Title: Neural models for robot motor skill learning.
The challenges in understanding human motor control, in brain-machine interfaces
and anthropomorphic robotics are currently converging. Modern anthropomorphic
robots with their compliant actuators and various types of sensors (e.g., depth
and vision cameras, tactile fingertips, full-body skin, proprioception) have
reached the perceptuomotor complexity faced in human motor control and learning.
While outstanding robotic and prosthetic devices exist, current brain machine
interfaces (BMIs) and robot learning methods have not yet reached the required
autonomy and performance needed to enter daily life.
For truly autonomous robotic and prosthetic devices four major challenges have
to be addressed. These fields can be grouped into the major area of
Neurorobotics and are, (1) the decomposability of complex motor skills into
basic primitives organized in complex architectures, (2) the ability to learn
from partial observable noisy observations of inhomogeneous high-dimensional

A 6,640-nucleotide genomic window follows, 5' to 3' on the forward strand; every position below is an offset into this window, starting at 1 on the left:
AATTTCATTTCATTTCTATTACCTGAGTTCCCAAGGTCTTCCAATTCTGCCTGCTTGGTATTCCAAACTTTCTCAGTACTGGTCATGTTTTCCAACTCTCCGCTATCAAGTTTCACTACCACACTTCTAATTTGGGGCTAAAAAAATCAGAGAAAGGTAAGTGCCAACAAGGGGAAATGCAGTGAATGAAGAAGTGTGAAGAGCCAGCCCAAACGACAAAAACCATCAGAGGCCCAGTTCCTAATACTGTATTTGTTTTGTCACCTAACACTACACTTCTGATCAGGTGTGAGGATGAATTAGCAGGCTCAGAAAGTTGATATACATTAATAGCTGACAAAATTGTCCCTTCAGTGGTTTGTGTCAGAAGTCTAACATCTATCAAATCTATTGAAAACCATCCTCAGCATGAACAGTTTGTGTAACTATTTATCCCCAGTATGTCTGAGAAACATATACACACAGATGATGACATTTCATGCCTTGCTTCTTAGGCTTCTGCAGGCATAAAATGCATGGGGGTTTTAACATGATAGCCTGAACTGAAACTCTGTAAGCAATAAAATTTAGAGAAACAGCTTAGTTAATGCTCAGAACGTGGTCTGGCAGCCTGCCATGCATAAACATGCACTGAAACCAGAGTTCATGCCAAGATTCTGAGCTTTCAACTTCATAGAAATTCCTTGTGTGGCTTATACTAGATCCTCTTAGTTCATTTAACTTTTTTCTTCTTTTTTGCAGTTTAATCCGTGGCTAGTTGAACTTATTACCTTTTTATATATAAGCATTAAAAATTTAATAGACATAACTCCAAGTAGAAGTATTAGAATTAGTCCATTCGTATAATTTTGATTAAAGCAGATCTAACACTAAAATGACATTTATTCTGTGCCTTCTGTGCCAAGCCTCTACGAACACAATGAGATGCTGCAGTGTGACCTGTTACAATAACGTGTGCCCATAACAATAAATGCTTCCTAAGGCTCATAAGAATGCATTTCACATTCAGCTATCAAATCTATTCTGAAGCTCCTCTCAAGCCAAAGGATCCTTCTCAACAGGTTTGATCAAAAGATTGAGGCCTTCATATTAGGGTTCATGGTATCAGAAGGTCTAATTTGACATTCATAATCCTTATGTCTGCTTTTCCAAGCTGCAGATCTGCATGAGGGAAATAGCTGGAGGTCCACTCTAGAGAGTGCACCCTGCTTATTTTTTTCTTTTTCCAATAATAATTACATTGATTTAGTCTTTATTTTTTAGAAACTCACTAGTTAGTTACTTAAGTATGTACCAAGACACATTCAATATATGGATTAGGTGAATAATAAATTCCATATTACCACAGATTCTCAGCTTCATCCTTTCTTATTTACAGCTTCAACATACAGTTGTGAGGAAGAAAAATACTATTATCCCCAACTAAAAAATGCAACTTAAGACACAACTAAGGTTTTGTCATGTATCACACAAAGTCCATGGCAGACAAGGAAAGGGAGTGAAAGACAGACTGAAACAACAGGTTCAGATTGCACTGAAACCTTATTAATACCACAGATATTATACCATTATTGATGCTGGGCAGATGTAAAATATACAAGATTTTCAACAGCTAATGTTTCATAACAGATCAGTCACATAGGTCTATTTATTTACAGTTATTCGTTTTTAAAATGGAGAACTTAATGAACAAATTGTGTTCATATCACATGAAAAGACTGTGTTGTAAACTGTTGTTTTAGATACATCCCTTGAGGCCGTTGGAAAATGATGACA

sensor data, (3) the learning of abstract features, generalizable models and
transferable policies from human demonstrations, sparse rewards and through
active learning, and (4), accurate predictions of self-motions, object dynamics
and of humans movements for assisting and cooperating autonomous systems.
My contributions are probabilistic computational models that can be trained from
high-dimensional input streams of neural and artificial data (e.g., action
potentials, movement kinematics, joint forces, EMG signals, tactile readings).
The learned models are evaluated in human motor adaptation experiments and in
robot reaching and balancing tasks. These probabilistic models can be
co-activated and sequenced in time as movement primitives and can be modulated
by a small set of control parameters to generalize to new tasks. In neural
network implementations forward and inverse kinematic models are learned
simultaneously and used to generate movement plans in a compliant humanoid
robot. The neural models capture the correlations of the input and can forecast
self-motions or co-workers intentions as demonstrated in a recent human
adaptation experiment which showed that postural control precedes and predicts
volitional motor control.